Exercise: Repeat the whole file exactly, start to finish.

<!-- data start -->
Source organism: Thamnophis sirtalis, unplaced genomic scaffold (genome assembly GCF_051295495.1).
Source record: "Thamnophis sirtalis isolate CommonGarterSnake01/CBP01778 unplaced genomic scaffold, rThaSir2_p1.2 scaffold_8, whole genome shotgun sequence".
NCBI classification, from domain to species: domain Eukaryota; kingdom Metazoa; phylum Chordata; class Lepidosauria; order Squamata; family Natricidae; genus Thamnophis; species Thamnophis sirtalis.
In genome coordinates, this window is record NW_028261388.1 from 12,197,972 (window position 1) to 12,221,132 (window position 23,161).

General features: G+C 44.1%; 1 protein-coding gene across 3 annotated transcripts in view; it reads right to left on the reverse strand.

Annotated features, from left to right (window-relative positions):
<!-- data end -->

Source organism: Thamnophis sirtalis, unplaced genomic scaffold (genome assembly GCF_051295495.1).
Source record: "Thamnophis sirtalis isolate CommonGarterSnake01/CBP01778 unplaced genomic scaffold, rThaSir2_p1.2 scaffold_8, whole genome shotgun sequence".
NCBI classification, from domain to species: domain Eukaryota; kingdom Metazoa; phylum Chordata; class Lepidosauria; order Squamata; family Natricidae; genus Thamnophis; species Thamnophis sirtalis.
In genome coordinates, this window is record NW_028261388.1 from 12,197,972 (window position 1) to 12,221,132 (window position 23,161).

General features: G+C 44.1%; 1 protein-coding gene across 3 annotated transcripts in view; it reads right to left on the reverse strand.

Annotated features, from left to right (window-relative positions):